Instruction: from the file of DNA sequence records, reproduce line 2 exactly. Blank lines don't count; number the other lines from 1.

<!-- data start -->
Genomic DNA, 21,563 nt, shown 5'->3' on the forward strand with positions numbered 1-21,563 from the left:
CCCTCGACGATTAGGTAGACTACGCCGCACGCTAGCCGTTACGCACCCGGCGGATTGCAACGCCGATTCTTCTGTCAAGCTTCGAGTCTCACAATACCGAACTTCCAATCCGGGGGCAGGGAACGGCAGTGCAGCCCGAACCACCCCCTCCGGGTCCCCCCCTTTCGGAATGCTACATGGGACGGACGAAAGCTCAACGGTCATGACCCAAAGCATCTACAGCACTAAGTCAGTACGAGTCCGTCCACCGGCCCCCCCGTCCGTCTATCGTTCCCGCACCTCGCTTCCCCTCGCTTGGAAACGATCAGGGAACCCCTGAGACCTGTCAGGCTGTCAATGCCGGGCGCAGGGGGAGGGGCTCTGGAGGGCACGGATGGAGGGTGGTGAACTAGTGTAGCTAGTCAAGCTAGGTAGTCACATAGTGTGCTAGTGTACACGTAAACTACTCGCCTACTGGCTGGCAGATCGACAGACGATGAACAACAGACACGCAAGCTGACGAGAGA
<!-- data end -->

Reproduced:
CCCTCGACGATTAGGTAGACTACGCCGCACGCTAGCCGTTACGCACCCGGCGGATTGCAACGCCGATTCTTCTGTCAAGCTTCGAGTCTCACAATACCGAACTTCCAATCCGGGGGCAGGGAACGGCAGTGCAGCCCGAACCACCCCCTCCGGGTCCCCCCCTTTCGGAATGCTACATGGGACGGACGAAAGCTCAACGGTCATGACCCAAAGCATCTACAGCACTAAGTCAGTACGAGTCCGTCCACCGGCCCCCCCGTCCGTCTATCGTTCCCGCACCTCGCTTCCCCTCGCTTGGAAACGATCAGGGAACCCCTGAGACCTGTCAGGCTGTCAATGCCGGGCGCAGGGGGAGGGGCTCTGGAGGGCACGGATGGAGGGTGGTGAACTAGTGTAGCTAGTCAAGCTAGGTAGTCACATAGTGTGCTAGTGTACACGTAAACTACTCGCCTACTGGCTGGCAGATCGACAGACGATGAACAACAGACACGCAAGCTGACGAGAGA